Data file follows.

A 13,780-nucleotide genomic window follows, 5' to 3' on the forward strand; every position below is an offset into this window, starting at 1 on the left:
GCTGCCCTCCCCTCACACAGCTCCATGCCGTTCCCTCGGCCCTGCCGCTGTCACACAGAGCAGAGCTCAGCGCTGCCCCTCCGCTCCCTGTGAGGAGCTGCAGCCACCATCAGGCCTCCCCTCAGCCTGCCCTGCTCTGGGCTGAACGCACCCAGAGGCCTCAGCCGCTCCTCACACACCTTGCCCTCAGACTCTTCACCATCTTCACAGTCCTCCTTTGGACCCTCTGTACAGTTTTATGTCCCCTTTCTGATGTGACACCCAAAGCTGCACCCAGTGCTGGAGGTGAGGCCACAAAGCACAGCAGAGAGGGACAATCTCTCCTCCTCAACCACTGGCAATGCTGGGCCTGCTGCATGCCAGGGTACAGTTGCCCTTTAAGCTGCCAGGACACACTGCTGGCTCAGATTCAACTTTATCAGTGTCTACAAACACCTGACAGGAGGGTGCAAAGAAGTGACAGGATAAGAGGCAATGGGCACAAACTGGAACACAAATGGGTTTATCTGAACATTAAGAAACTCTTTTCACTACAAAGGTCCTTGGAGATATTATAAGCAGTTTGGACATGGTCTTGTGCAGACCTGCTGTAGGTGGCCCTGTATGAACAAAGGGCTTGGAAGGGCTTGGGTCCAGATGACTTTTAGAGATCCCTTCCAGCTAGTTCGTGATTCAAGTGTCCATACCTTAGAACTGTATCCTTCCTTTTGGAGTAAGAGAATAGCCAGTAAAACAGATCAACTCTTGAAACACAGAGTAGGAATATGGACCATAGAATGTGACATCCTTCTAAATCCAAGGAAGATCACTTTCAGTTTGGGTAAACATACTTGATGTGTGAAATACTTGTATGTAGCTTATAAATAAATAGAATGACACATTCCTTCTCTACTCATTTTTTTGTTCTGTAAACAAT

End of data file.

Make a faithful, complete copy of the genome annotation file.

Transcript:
A 13,780-nucleotide genomic window follows, 5' to 3' on the forward strand; every position below is an offset into this window, starting at 1 on the left:
GCTGCCCTCCCCTCACACAGCTCCATGCCGTTCCCTCGGCCCTGCCGCTGTCACACAGAGCAGAGCTCAGCGCTGCCCCTCCGCTCCCTGTGAGGAGCTGCAGCCACCATCAGGCCTCCCCTCAGCCTGCCCTGCTCTGGGCTGAACGCACCCAGAGGCCTCAGCCGCTCCTCACACACCTTGCCCTCAGACTCTTCACCATCTTCACAGTCCTCCTTTGGACCCTCTGTACAGTTTTATGTCCCCTTTCTGATGTGACACCCAAAGCTGCACCCAGTGCTGGAGGTGAGGCCACAAAGCACAGCAGAGAGGGACAATCTCTCCTCCTCAACCACTGGCAATGCTGGGCCTGCTGCATGCCAGGGTACAGTTGCCCTTTAAGCTGCCAGGACACACTGCTGGCTCAGATTCAACTTTATCAGTGTCTACAAACACCTGACAGGAGGGTGCAAAGAAGTGACAGGATAAGAGGCAATGGGCACAAACTGGAACACAAATGGGTTTATCTGAACATTAAGAAACTCTTTTCACTACAAAGGTCCTTGGAGATATTATAAGCAGTTTGGACATGGTCTTGTGCAGACCTGCTGTAGGTGGCCCTGTATGAACAAAGGGCTTGGAAGGGCTTGGGTCCAGATGACTTTTAGAGATCCCTTCCAGCTAGTTCGTGATTCAAGTGTCCATACCTTAGAACTGTATCCTTCCTTTTGGAGTAAGAGAATAGCCAGTAAAACAGATCAACTCTTGAAACACAGAGTAGGAATATGGACCATAGAATGTGACATCCTTCTAAATCCAAGGAAGATCACTTTCAGTTTGGGTAAACATACTTGATGTGTGAAATACTTGTATGTAGCTTATAAATAAATAGAATGACACATTCCTTCTCTACTCATTTTTTTGTTCTGTAAACAAT